Legend of Dell House Redux
Last spring, Phil Spangler of Gettysburg shocked everybody with a set of photographs that he found in his family album.
The pictures showed the Shady Dell as it looked in its earliest years, the mid 1920's to early 30's.
It was during those years that Phil's father and seven other members of his extended family became the Dell's first known occupants.
As you might recall from Part 1, the Spanglers stabled horses in the Dell's barn.
The barn was also used by Phil's great-grandfather to raise squab pigeons which were sold to York area restaurants, cooked, and served as a delicacy.
Let's not forget that Phil's great-grandfather, in his youth, witnessed the start of The Battle of Gettysburg, the turning point of The Civil War, and that Phil's grandmother planted a vineyard at the Dell.
We must also remember that at some point, perhaps during the Great Depression, perhaps during World War II, the Dell was turned into a private, members only club that served spirits and offered fine dining and dancing to an upscale clientele. All that took place before the start of the 45-year Ettline regime during which the Dell existed first as a bakery, ice cream parlor and restaurant and later as a snack bar and dance hall for teenagers. There aren't many houses that can boast a history as rich and colorful as the one that belongs to our Shady Dell!
I published Part 1 of the Spangler saga last summer. At the time, Phil thought that he had found all of the photos his ancestors had taken of and at the Dell.
To Phil's delight as well as ours, he was mistaken. Phil came across another early Dell photo, one believed taken in 1928, a couple of years after the Spanglers purchased the house and moved in.
This latest picture is unique. All of Phil's other photos were taken at relatively close range, but this one was taken from quite a distance down the hill toward George Street. From this vantage point we can see for the first time a wider view of the Dell property. Notice the steep slope of the land around the Dell in the years before tons of dirt and rock were moved to level the property and create the Dell's parking lot.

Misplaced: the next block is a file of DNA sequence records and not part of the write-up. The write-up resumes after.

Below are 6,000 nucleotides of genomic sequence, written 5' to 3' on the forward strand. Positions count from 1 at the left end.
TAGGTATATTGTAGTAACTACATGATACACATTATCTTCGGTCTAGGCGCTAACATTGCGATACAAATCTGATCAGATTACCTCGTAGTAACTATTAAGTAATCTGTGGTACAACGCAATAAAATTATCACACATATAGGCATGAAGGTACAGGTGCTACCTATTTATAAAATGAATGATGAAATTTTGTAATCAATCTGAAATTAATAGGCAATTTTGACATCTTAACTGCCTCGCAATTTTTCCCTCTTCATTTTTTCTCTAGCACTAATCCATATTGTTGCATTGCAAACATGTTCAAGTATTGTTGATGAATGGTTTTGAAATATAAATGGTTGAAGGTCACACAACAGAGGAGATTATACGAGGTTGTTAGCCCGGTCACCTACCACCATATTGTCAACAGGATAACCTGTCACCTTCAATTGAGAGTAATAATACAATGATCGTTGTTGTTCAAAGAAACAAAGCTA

In Part 3 we'll take a closer look at Phil's newly discovered photo because it offers clues that could help solve one of the Dell's many mysteries!
In the Dark About the Shady
The story of how Phil wound up an honorary Dell rat is as fascinating as his donated photographs. Phil had never laid eyes on the Dell prior to this spring. In fact, he had never even heard of a place called the Shady Dell! Phil had a good excuse for remaining oblivious about one of York County's most famous and infamous historic landmarks. At the height of the Dell's popularity in the 1960's, Phil was living 3,000 miles away in the Pacific Northwest.
the same circuit traveled by famed Northwestern bands
The Kingsmen, The Wailers, and Paul Revere & The Raiders
as they honed their chops. Phil and The Shades met Mark Lindsay, Paul Revere & the other Raiders backstage at one
of their shows at the Spokane Armory. Phil's band also shared the stage with a young singer from Seattle who was discovered by the Raiders, scored a top 10 national hit with
"Angel of the Morning," and was nominated for a Grammy in 1968 as Female Vocalist of the Year.
"We opened for Merrilee Rush and the Turnabouts at the Sunset West Club (Spokane) in 1968," Phil recalled. "Our band kept very busy and had a wonderful time. Our group was different than most bands of the time in that we all had played in our junior high school and high school's marching and concert bands. All of us could read music. It was really
a special time in our lives. There is nothing that can compare to being on stage when the curtain rises to a large hall jam-packed with people ready to have a good time to live music."
You and your Shades of Happiness cohorts would
have enjoyed performing at The Oaks, Phil, although I'm guessing that you probably never heard of White Oaks
Since he was practically living on another planet I think we can all agree that Phil gets a pass for his lack of knowledge about the teen scene in 1960's York. That's why Phil's story amazes me. He was just as surprised to find us as we were to find him. In Part 3, find out how Phil's latest photo helps to solve an 80 year old Dell mystery. Please join me!
Have a Shady day!